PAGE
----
Memory of neuronal mitochondrial stress being passed on to their descendants
The impact of the parental experiences has been observed to extend over multiple generations in various organisms. It is therefore of significant scientific interest to determine what environmental and physical conditions could induce transgenerational effects.
In a study published in Nature Cell Biology, Dr. Tian Ye's group from the Institute of Genetics and Developmental Biology of the Chinese Academy of Sciences revealed that neuronal mitochondrial stress signals can be transmitted to the mitochondria in the germline to potentially promote the maternal inheritance of elevated mtDNA levels across many generations in a Wnt signaling-dependent manner.
The researchers described a discovery from a serendipitous observation that neuronal mitochondrial stresses elicit a global induction of the UPRmt that can be transmitted to offspring for multiple generations (>50) in Caenorhabditis elegans even after the original stress signal has been gone.
The transgenerational induction of UPRmt was caused by the elevated mtDNA inherited maternally, which disturbed the balance between mitochondrial oxidative phosphorylation subunits encoded by the mtDNA and the nuclear DNA to induce mitochondrial proteostasis stress. Wnt signaling is required for the propagation of elevated mtDNA levels across generations via transgenerational regulation of the mtDNA polymerase polg-1.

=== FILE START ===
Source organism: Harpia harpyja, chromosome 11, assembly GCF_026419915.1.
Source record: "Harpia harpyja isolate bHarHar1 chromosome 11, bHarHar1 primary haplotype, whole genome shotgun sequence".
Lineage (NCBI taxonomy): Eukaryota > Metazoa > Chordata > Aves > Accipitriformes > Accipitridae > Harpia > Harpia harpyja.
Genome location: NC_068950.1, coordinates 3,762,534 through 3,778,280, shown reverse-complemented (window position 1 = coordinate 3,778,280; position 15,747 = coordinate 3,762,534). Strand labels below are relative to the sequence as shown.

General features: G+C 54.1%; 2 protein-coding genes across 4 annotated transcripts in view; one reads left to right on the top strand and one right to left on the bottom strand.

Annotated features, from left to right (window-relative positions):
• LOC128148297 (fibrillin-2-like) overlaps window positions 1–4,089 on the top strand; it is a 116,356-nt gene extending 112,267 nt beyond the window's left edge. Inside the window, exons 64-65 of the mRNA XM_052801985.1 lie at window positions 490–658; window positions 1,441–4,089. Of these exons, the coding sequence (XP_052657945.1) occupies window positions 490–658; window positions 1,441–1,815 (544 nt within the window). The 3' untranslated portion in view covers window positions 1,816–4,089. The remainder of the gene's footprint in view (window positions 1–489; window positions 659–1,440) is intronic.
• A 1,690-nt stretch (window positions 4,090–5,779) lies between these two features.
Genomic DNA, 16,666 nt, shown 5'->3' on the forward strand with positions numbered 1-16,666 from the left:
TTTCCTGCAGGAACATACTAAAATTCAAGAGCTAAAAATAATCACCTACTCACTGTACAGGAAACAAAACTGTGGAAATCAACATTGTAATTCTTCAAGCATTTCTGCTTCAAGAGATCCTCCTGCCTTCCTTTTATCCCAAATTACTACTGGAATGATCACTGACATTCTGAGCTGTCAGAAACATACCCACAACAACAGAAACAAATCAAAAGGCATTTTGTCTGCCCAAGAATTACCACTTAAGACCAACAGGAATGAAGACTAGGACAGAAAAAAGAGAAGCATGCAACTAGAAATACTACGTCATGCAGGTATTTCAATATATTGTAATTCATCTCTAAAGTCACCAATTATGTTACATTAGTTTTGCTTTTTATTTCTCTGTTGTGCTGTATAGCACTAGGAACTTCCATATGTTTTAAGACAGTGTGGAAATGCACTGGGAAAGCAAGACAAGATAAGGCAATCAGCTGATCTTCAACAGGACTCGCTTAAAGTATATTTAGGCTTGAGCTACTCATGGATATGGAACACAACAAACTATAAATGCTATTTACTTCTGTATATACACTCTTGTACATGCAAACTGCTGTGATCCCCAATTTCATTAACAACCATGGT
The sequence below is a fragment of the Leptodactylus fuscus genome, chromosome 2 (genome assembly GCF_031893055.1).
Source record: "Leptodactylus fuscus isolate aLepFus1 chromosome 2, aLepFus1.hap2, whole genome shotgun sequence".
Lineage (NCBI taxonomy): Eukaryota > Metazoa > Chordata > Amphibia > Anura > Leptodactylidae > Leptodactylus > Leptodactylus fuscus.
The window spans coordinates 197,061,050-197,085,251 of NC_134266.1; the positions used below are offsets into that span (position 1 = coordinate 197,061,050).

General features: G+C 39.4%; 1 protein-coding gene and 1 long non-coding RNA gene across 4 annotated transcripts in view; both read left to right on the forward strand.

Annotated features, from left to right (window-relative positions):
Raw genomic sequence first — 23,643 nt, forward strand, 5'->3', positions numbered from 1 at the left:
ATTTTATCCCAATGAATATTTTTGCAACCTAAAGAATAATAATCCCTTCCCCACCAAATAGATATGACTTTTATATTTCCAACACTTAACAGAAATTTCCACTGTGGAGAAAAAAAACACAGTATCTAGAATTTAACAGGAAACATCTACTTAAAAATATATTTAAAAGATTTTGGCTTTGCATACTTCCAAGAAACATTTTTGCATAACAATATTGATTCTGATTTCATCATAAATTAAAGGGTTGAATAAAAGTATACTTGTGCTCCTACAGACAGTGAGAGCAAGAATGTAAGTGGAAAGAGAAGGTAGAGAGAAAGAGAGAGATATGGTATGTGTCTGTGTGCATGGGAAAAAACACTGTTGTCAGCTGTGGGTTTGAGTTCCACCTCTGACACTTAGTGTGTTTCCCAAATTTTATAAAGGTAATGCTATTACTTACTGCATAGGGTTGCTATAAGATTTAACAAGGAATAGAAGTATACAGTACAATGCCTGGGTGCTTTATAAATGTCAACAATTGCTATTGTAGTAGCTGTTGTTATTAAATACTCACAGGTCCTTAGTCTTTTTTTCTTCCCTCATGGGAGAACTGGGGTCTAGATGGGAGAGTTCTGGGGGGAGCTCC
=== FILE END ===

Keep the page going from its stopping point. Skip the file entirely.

The transgenerational inheritance of the elevated mtDNA levels and the UPRmt enable their descendants to live longer and confer increased stress tolerance. However, there is clearly a cost of transgenerational UPRmt, animals with these transgenerational effects take a longer time to sexually mature and will produce less progeny. The presence of such a trade-off implies a fitness cost of inheritance of elevated mtDNA levels if stress conditions are not experienced in the near future.
This study showed a novel transgenerational inheritance of mitochondrial stress response, revealed the unexpected role of mtDNA content in transgenerational effects, and extended the understanding of Wnt signaling in the transmission of neuronal mitochondrial stress signals even across generations. It will be interesting to further investigate the interaction of Wnt signaling and the mtDNA copy numbers in the multigenerational plasticity related to mitochondrial physiology.